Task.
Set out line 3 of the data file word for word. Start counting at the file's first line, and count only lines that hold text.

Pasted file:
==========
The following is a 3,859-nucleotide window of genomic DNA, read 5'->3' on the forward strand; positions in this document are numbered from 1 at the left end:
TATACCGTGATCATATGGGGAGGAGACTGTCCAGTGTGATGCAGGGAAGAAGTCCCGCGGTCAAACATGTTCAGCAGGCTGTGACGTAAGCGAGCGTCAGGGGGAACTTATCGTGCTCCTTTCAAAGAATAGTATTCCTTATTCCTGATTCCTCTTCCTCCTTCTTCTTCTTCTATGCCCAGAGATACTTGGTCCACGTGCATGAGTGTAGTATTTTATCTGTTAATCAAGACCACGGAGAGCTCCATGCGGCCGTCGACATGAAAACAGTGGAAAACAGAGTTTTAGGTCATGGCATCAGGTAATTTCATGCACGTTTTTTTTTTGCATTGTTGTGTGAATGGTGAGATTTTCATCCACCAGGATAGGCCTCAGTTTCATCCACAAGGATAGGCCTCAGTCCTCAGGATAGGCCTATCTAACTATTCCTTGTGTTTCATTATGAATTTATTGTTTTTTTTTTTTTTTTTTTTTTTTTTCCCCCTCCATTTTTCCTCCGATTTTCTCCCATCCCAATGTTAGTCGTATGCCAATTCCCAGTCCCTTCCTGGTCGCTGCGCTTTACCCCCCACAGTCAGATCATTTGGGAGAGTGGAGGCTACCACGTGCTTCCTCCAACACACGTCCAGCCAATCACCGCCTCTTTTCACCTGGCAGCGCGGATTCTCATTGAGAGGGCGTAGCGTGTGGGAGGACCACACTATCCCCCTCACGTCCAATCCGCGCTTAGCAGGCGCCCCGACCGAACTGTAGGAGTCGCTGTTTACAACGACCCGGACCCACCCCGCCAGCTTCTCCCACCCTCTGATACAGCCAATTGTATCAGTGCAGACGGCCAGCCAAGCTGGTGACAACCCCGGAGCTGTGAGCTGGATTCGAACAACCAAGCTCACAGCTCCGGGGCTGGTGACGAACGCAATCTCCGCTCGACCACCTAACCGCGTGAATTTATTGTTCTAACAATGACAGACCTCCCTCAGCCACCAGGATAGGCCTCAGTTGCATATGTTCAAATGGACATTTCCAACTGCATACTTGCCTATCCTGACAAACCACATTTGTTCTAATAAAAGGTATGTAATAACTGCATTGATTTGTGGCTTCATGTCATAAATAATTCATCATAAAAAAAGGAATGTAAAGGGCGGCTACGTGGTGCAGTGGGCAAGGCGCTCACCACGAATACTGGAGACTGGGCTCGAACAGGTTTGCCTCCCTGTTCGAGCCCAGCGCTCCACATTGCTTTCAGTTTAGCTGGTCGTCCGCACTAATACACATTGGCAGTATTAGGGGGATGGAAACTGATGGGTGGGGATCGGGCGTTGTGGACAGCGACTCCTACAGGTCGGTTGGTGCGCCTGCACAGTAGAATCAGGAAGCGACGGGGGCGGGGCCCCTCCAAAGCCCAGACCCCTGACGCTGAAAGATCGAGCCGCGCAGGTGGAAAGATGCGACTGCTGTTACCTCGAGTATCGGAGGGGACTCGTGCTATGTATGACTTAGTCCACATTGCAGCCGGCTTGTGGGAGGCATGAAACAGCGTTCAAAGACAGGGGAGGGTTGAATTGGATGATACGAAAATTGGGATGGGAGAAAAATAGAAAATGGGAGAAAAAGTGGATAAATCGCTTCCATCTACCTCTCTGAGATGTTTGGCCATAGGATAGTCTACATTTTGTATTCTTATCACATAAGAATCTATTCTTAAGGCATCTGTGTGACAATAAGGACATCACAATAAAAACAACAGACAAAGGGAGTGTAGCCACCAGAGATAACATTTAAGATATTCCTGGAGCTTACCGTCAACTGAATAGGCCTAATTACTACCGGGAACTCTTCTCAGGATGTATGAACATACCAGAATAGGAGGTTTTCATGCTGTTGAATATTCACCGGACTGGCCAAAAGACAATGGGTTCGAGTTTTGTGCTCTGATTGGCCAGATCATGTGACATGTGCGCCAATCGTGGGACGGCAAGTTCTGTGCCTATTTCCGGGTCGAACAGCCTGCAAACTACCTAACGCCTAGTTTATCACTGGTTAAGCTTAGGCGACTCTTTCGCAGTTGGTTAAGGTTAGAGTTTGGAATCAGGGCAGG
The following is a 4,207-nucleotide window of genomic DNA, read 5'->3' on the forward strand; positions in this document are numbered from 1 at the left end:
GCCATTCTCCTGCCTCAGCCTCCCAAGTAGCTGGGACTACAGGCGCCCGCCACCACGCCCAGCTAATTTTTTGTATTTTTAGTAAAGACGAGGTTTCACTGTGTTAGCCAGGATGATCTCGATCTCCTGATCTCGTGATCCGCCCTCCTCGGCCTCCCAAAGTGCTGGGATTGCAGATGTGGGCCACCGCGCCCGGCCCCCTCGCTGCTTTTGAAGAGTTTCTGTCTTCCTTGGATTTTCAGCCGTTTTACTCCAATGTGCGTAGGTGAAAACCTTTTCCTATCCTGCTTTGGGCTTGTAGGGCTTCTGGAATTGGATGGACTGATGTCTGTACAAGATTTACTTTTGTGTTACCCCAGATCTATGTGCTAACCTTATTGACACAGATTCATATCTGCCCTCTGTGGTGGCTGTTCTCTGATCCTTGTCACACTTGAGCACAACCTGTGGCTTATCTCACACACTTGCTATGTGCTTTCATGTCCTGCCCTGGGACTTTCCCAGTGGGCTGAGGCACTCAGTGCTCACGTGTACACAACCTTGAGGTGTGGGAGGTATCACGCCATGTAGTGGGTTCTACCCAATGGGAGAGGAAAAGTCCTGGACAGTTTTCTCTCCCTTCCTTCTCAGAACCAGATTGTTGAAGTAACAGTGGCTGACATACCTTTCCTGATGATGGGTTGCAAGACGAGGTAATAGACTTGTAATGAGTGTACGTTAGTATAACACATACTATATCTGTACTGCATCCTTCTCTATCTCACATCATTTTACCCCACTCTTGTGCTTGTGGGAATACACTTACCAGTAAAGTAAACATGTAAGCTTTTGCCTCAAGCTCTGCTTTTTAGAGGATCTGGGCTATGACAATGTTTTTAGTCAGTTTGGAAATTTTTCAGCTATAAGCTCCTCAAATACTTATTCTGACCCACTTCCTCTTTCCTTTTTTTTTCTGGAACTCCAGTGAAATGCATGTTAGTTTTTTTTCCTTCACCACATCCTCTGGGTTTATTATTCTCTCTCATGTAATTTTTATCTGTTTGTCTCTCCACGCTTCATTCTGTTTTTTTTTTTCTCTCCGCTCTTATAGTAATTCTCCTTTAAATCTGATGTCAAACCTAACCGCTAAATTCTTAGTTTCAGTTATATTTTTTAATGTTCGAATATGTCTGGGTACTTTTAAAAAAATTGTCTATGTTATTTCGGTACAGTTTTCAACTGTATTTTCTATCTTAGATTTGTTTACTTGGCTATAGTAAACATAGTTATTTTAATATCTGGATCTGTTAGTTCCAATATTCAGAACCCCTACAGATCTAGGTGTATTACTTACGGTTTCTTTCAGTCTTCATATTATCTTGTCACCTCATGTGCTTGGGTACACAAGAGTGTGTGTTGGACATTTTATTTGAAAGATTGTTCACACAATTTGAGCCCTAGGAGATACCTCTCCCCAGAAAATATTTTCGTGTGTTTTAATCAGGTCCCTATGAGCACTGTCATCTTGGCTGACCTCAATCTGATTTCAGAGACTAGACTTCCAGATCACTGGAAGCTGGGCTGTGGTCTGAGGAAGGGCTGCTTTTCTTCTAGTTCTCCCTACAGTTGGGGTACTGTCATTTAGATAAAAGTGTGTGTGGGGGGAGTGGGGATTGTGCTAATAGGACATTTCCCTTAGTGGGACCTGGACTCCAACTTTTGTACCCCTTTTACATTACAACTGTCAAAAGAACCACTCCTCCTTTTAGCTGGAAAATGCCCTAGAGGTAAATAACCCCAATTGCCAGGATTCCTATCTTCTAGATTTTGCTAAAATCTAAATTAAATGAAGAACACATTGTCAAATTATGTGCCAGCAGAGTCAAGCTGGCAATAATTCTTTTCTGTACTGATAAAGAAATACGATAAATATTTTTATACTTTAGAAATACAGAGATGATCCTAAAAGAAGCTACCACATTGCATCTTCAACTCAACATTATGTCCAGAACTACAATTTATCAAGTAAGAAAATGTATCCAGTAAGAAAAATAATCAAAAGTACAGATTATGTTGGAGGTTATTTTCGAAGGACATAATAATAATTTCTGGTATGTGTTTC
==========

The following is a 4,207-nucleotide window of genomic DNA, read 5'->3' on the forward strand; positions in this document are numbered from 1 at the left end: